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Therapy and the Human-Dog Bond

What is Sibling Rivalry?

What is Sibling Rivalry?

As some readers of this blog may know, I’ve devoted a lot of time to thinking and writing about this question (Beyond Sibling Rivalry, Why Can’t We Get Along) and have only recently figured out how to share my expertise in bite-sized chunks that you can read while drinking a cup of coffee (or tea). This is the first in a series of posts that will talk about sibling rivalry among children and adults, its causes, its varieties, and what can be done about it.

To begin: a definition. Sibling rivalry refers to a relationship between siblings of any age that is in most situations and most of the time characterized by envy, jealousy, anger, resentment, jockeying for power, and sometimes verbal or even physical aggression.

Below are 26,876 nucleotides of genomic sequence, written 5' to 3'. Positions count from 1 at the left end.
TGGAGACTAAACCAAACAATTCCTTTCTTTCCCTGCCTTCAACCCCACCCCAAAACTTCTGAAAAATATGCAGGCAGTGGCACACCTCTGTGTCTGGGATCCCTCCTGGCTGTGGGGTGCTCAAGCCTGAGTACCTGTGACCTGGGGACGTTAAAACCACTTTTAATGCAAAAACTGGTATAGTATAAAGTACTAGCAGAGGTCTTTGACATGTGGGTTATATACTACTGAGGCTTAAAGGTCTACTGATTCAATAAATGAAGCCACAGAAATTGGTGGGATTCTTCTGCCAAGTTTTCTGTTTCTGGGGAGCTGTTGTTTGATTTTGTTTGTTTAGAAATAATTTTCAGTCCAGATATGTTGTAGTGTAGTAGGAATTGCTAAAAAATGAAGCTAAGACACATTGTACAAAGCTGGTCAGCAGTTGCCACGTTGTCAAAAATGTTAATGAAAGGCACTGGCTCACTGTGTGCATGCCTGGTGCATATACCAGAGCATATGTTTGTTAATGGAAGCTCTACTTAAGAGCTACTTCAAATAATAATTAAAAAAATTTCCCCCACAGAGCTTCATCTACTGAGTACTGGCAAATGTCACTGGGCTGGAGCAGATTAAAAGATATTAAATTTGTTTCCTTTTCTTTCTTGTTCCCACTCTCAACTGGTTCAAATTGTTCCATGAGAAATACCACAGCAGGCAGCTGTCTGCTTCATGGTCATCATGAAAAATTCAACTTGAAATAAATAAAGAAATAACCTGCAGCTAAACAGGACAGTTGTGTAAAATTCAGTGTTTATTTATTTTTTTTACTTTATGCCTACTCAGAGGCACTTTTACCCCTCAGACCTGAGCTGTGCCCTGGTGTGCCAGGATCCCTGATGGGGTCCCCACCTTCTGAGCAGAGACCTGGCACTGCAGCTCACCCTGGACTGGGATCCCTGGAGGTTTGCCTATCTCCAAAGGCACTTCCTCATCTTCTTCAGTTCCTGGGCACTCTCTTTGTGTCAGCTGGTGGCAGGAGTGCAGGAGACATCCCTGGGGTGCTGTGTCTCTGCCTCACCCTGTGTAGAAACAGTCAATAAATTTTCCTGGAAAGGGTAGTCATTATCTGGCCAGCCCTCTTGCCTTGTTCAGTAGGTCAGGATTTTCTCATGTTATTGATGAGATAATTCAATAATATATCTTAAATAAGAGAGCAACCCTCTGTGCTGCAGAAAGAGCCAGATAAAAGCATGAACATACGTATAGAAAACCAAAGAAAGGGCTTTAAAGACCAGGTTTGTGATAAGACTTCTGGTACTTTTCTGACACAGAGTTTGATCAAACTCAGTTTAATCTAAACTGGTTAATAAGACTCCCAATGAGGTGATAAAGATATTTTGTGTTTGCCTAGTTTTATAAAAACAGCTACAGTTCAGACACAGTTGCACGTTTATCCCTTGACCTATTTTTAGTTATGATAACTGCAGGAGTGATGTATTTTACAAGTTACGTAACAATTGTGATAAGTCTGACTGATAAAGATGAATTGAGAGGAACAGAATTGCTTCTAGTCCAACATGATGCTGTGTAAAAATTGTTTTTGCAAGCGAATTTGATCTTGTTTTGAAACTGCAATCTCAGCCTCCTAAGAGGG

I generally try to avoid defining something by listing all the things it is not, but here I break my rule to add that a disagreement between or among siblings, even a heated one, does not necessarily make their relationship rivalrous. If that heated argument, whether it is about politics, religion, or the medical needs of aging parents ends amicably and with some sort of consensus in which everybody feels heard and valued, it is simply an argument and not a symptom of sibling rivalry. In adult relationships dominated by feelings of sibling rivalry, discussions quickly devolve into ad hominem attacks, by character assassination. And, contrary to the popular saying, it does not always take two: if one sibling has an interpersonal style focused on power and the belief that the best defense os a strong offense, it may not matter how empathic or understanding the other is. But I am getting ahead of myself. The question of how to handle verbal bullying by a sibling will have to wait for a future post.
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